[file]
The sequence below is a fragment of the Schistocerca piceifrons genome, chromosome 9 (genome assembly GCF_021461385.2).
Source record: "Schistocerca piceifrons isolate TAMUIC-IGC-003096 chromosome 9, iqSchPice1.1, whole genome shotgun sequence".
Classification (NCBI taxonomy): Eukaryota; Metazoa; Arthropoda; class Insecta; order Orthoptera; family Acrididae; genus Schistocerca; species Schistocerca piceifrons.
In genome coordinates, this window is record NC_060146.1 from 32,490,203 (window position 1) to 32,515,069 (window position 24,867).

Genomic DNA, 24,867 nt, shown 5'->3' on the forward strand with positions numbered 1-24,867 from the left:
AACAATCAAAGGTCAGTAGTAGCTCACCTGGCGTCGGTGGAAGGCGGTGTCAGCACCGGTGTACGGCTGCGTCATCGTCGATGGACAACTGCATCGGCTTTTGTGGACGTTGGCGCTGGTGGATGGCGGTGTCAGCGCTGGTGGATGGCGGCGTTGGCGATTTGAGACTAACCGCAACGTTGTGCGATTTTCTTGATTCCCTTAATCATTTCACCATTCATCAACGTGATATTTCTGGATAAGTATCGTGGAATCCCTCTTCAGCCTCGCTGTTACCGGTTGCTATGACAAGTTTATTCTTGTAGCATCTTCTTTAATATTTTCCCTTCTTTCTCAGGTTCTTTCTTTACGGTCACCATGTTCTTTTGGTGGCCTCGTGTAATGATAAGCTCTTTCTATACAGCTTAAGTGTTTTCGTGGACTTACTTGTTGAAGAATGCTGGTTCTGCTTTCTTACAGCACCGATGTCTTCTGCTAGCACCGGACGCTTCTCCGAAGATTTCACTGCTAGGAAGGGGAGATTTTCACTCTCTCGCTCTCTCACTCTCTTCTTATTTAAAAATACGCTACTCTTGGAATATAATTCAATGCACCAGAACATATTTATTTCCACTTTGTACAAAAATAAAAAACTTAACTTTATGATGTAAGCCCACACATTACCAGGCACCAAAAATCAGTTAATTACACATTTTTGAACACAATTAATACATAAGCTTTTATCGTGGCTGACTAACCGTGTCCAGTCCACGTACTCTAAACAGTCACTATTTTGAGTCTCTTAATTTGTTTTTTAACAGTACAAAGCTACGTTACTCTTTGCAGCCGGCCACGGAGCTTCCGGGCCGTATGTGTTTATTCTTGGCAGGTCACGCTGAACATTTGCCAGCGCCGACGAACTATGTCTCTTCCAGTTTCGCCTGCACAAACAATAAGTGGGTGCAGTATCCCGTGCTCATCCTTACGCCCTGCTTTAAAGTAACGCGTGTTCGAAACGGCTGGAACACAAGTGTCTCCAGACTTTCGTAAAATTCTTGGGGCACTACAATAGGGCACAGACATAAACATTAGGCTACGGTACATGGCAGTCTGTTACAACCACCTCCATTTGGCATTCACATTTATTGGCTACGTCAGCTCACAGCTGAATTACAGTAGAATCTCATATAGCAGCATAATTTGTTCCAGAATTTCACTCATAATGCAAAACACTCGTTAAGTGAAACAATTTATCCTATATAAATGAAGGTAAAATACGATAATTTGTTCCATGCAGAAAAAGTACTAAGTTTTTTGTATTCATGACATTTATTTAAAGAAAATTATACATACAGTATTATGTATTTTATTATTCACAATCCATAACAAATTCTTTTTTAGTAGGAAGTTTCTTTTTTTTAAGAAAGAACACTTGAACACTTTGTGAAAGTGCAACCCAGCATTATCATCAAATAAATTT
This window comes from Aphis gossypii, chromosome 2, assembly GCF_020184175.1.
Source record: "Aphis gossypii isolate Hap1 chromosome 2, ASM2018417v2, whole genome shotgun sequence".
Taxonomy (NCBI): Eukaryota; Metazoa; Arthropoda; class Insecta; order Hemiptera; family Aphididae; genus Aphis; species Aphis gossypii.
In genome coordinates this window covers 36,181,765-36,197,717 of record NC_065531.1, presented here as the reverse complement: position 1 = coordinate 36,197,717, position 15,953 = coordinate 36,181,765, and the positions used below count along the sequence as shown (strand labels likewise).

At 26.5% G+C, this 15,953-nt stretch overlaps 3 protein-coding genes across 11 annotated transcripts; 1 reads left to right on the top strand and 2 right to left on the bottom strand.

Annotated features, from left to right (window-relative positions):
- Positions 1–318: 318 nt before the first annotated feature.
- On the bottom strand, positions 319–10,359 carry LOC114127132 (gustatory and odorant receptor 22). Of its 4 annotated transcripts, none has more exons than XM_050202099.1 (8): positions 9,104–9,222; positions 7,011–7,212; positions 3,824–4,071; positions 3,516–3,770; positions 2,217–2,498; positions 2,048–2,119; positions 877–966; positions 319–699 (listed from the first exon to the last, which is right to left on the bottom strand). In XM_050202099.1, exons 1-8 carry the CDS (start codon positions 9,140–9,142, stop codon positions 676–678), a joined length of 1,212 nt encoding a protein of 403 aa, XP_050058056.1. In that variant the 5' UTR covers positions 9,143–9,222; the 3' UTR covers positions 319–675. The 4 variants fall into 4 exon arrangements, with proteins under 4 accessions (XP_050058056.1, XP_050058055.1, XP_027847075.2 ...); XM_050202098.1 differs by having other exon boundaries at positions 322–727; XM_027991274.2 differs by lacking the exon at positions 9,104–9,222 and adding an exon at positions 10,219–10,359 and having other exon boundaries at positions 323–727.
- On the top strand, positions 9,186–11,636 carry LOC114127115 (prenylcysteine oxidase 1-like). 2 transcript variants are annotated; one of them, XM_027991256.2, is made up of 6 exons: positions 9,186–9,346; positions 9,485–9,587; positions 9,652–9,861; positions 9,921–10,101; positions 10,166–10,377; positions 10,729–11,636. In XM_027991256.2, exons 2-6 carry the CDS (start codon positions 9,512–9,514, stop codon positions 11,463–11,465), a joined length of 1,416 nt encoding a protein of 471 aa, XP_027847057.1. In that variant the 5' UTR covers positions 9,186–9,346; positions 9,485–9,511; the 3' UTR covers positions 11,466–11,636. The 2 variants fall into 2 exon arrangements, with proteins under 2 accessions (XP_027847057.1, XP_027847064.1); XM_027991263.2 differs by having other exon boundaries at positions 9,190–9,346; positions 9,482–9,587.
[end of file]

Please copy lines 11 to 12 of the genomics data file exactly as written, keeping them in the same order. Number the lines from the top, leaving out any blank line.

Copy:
At 26.5% G+C, this 15,953-nt stretch overlaps 3 protein-coding genes across 11 annotated transcripts; 1 reads left to right on the top strand and 2 right to left on the bottom strand.

Annotated features, from left to right (window-relative positions):